21 June, 2021

First Interface In A Blind Spot On Law Street

District judiciary remains a last career resort for lawyers. Litigants deserve better.

Litigant and lawyer at Patna High Court—the scene is bleaker at district courts
Photograph by Prashant Panjiar
First Interface In A Blind Spot On Law Street

The historical issue of the quality of judges in the district judiciary has resurfaced before the Supreme Court of India. In a recent case, an aspiring candidate has challenged the Andhra Pradesh Judicial Services Rules prescribing practice at the Bar as an eligibility criterion for the judicial services examinations (JSE). The Bar Council of India (BCI) has filed an impleading application arguing that the practice requirement is essential, and that the lack of it is one of the reasons for poor quality of judges in the district judiciary. Until 2002, when it was revoked by the Supreme Court in the All India Judges case, it was compulsory for a candidate to have practised for at least three years to be eligible for JSE. The reversal paved the way for fresh law graduates, with no experience at the Bar, to enter the district judiciary.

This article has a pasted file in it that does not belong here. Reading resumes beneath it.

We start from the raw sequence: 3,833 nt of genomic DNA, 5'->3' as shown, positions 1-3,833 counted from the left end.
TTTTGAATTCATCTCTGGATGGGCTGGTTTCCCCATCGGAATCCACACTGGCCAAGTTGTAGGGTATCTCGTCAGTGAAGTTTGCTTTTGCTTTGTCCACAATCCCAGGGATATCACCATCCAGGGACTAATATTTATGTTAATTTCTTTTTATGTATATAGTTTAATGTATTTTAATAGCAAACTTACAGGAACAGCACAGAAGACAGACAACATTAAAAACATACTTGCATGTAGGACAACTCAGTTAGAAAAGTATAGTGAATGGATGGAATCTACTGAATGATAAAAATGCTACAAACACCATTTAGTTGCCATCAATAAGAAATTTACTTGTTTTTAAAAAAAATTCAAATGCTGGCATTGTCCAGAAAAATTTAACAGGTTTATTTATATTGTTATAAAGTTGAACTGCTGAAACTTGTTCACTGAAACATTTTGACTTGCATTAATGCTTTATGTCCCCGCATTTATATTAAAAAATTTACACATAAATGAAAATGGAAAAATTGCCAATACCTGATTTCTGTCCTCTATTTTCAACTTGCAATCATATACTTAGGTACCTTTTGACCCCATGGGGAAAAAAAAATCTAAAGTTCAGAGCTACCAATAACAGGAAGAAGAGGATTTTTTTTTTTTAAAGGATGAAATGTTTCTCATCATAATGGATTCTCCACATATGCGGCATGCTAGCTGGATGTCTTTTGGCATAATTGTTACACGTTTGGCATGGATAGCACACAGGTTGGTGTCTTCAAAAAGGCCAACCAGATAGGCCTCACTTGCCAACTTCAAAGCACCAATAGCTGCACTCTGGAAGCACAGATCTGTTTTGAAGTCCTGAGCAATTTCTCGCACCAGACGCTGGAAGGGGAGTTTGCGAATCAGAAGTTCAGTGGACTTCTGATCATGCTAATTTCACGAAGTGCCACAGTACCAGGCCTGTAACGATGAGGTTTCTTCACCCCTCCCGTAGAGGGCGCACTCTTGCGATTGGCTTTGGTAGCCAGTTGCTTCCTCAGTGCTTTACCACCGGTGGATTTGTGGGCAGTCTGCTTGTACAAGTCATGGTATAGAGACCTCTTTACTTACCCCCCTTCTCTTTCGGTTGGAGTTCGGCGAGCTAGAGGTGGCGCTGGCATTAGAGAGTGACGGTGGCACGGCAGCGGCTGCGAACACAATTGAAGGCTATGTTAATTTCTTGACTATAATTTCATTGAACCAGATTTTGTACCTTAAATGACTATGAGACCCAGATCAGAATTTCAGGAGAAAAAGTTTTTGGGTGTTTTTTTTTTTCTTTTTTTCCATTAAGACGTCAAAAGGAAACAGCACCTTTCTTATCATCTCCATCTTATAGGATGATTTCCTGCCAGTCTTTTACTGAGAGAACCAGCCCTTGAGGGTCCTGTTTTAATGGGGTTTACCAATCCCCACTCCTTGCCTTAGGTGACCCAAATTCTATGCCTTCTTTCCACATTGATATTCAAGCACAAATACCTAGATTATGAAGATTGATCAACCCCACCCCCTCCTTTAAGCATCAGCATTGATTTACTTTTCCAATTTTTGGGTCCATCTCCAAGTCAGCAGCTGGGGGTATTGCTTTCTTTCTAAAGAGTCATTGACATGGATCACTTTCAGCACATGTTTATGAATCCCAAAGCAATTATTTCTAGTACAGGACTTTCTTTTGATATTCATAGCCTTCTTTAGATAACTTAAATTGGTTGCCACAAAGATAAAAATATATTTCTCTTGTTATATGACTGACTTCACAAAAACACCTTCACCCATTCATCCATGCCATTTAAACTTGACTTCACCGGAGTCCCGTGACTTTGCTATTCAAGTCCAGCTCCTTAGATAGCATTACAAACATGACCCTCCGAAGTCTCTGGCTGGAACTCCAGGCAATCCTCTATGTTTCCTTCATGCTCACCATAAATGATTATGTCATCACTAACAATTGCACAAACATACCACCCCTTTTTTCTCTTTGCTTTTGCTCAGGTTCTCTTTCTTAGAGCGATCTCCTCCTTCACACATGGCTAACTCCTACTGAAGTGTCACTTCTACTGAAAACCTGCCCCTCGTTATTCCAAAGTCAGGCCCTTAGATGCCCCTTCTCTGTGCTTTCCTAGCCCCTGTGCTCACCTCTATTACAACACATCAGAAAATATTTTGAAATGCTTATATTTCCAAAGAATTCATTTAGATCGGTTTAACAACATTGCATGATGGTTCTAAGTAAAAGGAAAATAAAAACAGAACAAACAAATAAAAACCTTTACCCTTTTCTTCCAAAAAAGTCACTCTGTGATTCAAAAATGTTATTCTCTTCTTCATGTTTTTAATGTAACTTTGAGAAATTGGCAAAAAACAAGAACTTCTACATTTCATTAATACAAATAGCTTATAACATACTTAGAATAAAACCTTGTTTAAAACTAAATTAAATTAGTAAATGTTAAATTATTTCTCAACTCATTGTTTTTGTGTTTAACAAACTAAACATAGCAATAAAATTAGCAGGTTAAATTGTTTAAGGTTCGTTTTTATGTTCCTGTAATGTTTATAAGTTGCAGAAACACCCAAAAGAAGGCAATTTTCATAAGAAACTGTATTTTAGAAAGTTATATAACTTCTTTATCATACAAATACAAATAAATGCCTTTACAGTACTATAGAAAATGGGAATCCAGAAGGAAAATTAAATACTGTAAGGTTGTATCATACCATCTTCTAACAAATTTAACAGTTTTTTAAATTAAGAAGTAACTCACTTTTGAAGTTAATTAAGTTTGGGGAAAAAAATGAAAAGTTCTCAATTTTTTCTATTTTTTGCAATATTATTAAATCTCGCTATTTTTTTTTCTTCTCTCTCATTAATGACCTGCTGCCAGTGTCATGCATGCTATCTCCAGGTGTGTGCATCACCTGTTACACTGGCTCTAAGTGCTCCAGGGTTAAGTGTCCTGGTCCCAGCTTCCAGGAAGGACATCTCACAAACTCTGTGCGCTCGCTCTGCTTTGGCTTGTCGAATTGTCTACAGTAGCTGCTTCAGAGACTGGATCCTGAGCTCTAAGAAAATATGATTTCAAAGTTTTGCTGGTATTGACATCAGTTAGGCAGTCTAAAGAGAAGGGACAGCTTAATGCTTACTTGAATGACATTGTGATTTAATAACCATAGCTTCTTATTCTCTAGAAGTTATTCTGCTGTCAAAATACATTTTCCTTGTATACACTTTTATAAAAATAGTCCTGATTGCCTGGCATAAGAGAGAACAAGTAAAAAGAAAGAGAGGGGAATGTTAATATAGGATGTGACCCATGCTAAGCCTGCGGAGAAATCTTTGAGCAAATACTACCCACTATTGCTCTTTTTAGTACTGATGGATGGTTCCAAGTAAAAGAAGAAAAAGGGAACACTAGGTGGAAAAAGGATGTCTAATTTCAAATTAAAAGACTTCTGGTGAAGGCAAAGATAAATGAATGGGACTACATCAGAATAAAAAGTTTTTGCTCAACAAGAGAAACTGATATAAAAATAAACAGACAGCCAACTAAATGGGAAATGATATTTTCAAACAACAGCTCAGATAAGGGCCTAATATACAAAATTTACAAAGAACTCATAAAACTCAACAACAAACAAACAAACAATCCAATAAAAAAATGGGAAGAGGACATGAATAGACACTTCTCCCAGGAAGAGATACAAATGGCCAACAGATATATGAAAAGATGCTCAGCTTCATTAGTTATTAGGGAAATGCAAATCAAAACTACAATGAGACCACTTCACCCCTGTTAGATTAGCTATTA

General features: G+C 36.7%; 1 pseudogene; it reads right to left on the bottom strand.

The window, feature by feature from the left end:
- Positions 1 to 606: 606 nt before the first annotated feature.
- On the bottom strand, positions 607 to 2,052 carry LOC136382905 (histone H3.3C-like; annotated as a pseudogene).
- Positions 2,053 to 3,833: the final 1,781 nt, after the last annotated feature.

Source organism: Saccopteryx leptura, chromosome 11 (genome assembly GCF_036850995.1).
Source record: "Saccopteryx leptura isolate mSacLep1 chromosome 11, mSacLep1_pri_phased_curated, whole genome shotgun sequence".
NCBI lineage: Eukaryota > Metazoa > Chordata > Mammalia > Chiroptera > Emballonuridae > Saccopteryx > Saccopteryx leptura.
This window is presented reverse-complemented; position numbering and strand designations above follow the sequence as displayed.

The district judiciary, the first interface with the judicial system for millions of litigants, has been in a blind spot as far as judicial reforms are concerned. The functioning of the district judiciary comes under scrutiny only when...

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